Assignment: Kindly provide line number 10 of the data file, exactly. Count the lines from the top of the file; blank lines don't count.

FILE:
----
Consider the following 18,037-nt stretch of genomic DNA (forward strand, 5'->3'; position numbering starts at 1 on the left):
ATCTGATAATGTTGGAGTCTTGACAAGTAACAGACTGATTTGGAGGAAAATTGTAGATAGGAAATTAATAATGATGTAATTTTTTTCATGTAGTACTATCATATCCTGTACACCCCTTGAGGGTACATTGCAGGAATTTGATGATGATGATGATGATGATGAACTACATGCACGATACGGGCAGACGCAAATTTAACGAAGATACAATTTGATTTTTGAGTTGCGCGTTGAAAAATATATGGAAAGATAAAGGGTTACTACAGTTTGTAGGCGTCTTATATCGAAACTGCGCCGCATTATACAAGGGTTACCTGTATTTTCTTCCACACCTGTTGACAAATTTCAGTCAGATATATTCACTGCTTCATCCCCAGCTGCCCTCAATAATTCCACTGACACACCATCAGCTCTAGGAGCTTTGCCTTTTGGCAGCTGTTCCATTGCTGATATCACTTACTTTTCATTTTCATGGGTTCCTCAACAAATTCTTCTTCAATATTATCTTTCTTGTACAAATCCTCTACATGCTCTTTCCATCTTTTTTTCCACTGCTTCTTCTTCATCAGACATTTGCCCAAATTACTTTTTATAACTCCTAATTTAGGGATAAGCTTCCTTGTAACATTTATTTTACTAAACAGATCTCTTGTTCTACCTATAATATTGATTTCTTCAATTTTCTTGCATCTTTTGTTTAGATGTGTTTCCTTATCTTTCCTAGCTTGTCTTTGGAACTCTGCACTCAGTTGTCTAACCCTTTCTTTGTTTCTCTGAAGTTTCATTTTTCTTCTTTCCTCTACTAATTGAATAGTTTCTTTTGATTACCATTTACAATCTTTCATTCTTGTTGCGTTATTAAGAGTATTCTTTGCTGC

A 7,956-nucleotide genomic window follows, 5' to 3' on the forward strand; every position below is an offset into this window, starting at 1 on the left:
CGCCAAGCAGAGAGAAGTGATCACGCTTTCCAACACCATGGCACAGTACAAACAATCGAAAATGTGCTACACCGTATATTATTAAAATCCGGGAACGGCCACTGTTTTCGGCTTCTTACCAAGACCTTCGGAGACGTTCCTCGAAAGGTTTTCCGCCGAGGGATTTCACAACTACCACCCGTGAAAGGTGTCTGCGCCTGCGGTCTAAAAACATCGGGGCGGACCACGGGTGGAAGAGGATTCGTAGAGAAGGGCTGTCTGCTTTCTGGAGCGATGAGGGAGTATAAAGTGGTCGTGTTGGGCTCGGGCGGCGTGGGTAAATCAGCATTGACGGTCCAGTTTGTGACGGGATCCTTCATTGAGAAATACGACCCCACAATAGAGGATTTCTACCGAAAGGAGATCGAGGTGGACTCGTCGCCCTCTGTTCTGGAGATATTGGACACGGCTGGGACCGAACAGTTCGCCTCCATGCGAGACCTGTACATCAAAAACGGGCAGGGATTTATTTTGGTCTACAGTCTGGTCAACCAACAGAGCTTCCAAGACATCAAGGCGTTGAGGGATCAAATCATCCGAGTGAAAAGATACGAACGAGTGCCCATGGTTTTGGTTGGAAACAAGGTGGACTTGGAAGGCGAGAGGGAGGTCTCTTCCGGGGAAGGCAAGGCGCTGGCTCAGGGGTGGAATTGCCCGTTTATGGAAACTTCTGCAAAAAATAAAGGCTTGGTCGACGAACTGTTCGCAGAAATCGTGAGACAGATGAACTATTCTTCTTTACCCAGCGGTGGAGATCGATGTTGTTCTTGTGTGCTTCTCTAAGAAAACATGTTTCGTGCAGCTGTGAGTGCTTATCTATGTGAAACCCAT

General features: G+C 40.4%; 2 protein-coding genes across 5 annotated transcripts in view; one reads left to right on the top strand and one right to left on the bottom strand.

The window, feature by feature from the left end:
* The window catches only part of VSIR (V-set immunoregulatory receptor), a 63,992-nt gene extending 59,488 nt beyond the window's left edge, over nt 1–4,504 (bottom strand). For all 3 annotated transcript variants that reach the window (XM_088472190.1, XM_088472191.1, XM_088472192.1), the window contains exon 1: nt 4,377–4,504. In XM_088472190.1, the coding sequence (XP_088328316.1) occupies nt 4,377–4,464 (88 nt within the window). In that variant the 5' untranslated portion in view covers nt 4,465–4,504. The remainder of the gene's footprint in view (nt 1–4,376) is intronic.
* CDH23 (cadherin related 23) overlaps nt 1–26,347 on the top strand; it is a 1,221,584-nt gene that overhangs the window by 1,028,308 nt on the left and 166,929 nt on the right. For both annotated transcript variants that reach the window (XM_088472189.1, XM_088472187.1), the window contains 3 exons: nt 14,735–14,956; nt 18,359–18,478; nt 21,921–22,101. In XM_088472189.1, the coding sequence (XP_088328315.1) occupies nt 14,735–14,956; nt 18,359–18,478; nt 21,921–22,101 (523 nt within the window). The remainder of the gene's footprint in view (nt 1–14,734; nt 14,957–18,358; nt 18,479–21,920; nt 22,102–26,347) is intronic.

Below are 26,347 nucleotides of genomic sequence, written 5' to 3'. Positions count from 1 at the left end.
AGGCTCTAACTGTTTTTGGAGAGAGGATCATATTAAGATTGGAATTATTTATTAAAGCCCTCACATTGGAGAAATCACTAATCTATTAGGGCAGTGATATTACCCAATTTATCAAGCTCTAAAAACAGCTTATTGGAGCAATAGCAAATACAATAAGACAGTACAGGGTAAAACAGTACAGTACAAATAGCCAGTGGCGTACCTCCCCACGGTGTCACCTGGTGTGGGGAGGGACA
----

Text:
AGGCTCTAACTGTTTTTGGAGAGAGGATCATATTAAGATTGGAATTATTTATTAAAGCCCTCACATTGGAGAAATCACTAATCTATTAGGGCAGTGATATTACCCAATTTATCAAGCTCTAAAAACAGCTTATTGGAGCAATAGCAAATACAATAAGACAGTACAGGGTAAAACAGTACAGTACAAATAGCCAGTGGCGTACCTCCCCACGGTGTCACCTGGTGTGGGGAGGGACA